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Second Annual Lulu Fest Celebrates Female Bandleaders

Years ago, musician Peggy Stern created the Wall Street Jazz Festival in Kingston, New York. When she relocated to Austin a few years ago, Stern created Lulu Fest, a similar but different musical festival. Like the Wall Street Festival, Lulu celebrates female bandleaders, but unlike the earlier fest, and in keeping with her new town's wider-ranging musical tastes, Lulu embraces not just jazz but all sorts of music.

"Lulu Fest has broad musical appeal... because we think that's the best way into the audience here in Austin," says Stern. "But all of the sets do contain a component of improvisation, which is what we consider jazz."

One of the goals of the festival is to celebrate female bandleaders, but that doesn't mean it's a women-only event.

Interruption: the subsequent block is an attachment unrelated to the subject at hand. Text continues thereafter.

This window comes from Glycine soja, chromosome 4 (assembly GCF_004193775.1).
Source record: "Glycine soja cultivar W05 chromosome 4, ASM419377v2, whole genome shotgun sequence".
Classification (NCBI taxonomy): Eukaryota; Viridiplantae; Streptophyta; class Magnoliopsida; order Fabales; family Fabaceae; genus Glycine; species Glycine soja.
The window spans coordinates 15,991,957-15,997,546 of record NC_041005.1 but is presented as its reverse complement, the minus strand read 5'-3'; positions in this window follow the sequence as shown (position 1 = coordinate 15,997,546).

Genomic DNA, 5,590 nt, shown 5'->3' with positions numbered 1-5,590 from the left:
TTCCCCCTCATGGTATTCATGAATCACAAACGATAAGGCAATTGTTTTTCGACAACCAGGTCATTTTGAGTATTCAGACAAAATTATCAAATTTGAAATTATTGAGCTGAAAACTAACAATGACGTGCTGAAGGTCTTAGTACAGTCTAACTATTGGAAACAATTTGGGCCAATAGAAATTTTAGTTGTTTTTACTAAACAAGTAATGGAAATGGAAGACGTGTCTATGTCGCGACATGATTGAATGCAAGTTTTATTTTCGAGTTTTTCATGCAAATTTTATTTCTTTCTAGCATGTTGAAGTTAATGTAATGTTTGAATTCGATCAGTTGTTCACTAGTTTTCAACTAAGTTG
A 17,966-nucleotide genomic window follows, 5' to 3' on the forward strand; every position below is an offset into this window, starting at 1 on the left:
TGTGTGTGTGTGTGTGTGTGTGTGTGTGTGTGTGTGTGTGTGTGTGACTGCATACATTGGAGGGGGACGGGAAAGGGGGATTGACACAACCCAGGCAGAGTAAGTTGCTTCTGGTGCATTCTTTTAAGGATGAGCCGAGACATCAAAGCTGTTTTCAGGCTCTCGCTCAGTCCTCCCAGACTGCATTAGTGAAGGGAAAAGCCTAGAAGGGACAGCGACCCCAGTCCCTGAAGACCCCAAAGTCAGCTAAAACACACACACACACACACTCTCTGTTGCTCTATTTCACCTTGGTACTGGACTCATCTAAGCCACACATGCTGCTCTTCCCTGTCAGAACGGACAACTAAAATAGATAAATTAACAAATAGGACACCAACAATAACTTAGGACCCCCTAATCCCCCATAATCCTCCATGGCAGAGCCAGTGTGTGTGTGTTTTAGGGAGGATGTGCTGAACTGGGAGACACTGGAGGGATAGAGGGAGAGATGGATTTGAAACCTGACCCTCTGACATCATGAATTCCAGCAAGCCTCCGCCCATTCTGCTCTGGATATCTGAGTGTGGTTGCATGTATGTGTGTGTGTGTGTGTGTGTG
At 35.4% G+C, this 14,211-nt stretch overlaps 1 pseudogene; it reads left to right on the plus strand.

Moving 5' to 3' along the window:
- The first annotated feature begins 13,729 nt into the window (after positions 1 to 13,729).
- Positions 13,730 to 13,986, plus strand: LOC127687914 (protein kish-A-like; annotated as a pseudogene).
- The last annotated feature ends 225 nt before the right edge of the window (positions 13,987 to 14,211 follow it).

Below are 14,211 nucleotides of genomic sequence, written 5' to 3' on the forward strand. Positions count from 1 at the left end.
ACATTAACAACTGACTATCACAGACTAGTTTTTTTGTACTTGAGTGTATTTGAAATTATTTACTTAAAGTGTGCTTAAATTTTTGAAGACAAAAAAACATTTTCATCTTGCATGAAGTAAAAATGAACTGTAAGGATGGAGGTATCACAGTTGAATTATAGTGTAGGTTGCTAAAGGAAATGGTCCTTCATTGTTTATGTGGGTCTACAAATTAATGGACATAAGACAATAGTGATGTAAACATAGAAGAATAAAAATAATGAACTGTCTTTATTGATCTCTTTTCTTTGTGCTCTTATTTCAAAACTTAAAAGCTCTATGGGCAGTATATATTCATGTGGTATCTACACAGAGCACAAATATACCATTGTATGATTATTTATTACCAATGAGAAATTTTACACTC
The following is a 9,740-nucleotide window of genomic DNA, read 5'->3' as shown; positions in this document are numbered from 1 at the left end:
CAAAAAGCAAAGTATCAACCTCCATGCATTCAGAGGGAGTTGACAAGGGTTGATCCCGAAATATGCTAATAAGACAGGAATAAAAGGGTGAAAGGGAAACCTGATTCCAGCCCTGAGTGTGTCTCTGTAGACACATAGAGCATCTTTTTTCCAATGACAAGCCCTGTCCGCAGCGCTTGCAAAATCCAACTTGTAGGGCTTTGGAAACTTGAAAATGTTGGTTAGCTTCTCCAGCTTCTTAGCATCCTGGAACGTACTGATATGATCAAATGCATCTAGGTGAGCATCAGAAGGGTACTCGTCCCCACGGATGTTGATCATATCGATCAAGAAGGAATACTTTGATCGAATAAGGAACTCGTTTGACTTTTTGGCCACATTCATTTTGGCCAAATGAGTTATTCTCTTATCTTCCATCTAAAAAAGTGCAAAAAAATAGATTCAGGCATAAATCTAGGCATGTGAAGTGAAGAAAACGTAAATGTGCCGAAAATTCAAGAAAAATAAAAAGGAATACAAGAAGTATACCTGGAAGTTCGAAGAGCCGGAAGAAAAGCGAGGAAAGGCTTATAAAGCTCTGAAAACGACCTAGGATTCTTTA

"It's not a women's festival -- there's plenty of men that get to play," says Stern. "But the women control what music is being presented, and they're allowed to hire whomever they want as leaders. But they're in control of what happens on the bandstand."

It's a one-day festival, held on April 14, with concerts running from 5:00 pm until 10:00 (performers include Stern herself along with Allison Miller, Emily Gimble, Sara Caswell, Suzi Stern, and Leeann Atherton). And earlier in the day, Lulu Fest hosts several workshops in piano, violin, drums, and vocals, meant to inspire a new generation of musicians.

"[The workshops are for] anybody wanting to know anything about those instruments," Stern says. "And these are instruments that lead to a master class... where everyone gets to play. It's an opportunity for the younger women, and even for the older women, to see strong women at work."

Lulu Fest is April 14 at St. Edward's University

Mike is the production director at KUT, where he’s been working since his days as an English major at the University of Texas. He produces Arts Eclectic, Get Involved, and the Sonic ID project, and also produces videos and cartoons for When pressed to do so, he’ll write short paragraphs about himself in the third person, but usually prefers not to.
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